Objective Cardiomyocyte (CM) apoptosis is elevated in end-stage heart failure. Cardiac fibrosis is a common phenotype of heart failure. In previous studies we have shown that in SR-uPA transgenic (SR-uPA+/o) mice there is an increase in plasmin-dependent cardiac fibrosis. We hypothesize that in these mice, plasmin causes the pericellular proteolysis of laminin, an extracellular adhesive glycoprotein that acts as a bridge between proteins attached to the cell membrane and the basal lamina. Consequently, due to the loss of cell-matrix contact, apoptosis is induced. Apoptosis of CM then leads to replacement fibrosis. To test this hypothesis we measured apoptosis in the hearts of SR-uPA+/o and nontransgenic (SR-uPAo/o) littermates.
Methods We measured apoptosis in the hearts of SR-uPA+/o and SR-uPAo/o mice using TUNEL (Roche) staining of apoptotic nuclei in situ with a hematoxylin counterstain. In addition, since caspases are known mediators in the apoptotic pathway, we performed immunostaining and immunoblotting for cleaved caspase 3 (Cell Signaling Technology), a downstream effector caspase, in SR-uPA+/o and SR-uPAo/o heart sections. Mouse thymus served as a positive control for both experiments. Additionally, lysates of camptothecin-treated and nontreated 293 cells were positive and negative controls, respectively, for the immunoblotting.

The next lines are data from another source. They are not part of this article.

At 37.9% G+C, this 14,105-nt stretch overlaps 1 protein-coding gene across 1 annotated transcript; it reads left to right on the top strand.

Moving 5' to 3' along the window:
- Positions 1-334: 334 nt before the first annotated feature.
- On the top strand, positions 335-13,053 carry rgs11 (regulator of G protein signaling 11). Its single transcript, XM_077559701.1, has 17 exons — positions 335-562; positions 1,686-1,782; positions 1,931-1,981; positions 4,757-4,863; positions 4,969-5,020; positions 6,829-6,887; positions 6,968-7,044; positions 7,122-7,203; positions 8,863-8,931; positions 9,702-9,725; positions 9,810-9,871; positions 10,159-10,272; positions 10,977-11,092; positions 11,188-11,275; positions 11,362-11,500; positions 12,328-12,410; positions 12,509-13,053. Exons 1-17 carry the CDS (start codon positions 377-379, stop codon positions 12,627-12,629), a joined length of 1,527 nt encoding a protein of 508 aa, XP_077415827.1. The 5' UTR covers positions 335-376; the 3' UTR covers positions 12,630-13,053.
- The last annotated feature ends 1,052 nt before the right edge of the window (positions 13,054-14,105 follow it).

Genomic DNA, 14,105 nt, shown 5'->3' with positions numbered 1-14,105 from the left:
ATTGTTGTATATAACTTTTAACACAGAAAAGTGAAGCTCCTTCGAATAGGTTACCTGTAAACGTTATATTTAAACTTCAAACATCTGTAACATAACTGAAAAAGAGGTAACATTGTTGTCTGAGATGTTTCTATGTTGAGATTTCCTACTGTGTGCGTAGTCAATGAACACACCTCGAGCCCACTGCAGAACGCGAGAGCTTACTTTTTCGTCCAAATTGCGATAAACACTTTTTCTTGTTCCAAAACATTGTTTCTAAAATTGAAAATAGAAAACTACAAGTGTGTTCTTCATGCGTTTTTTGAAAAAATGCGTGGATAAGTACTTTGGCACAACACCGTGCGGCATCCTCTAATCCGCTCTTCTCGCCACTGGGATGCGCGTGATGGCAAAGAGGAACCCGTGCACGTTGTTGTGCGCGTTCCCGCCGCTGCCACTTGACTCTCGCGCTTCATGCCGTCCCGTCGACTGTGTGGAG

Results Increased numbers of TUNEL-positive cells were seen in 6-week-old SR-uPA+/o hearts compared with SR-uPAo/o littermates (51.5 [33-67] vs 17.5 [12-28] TUNEL positive cells per 400× field, n = 8, p = .003). Preliminary analysis of counterstained sections reveals TUNEL-positive cells are not CM. In our cleaved caspase-3 studies two SR-uPA+/o hearts had increased numbers of staining cells compared with SR-uPAo/o littermate controls. Furthermore, the immunoblotting was suggestive of greater cleaved caspase-3 activity in 6-week-old SR-uPA+/o versus SR-uPAo/o mice.
Conclusions In SR-uPA+/o mice we found an increase in TUNEL-positive cells and increased cleaved caspase-3 activity. These data indicate that apoptosis may be an important mediator of cardiac fibrosis. However, contrary to our hypothesis, the cells undergoing apoptosis do not appear to be CM and, instead, could be macrophages. Further immunostaining will be needed to conclusively identify the cell type. Additionally, we will increase our sample size in our cleaved caspase-3 immunostaining experiment.
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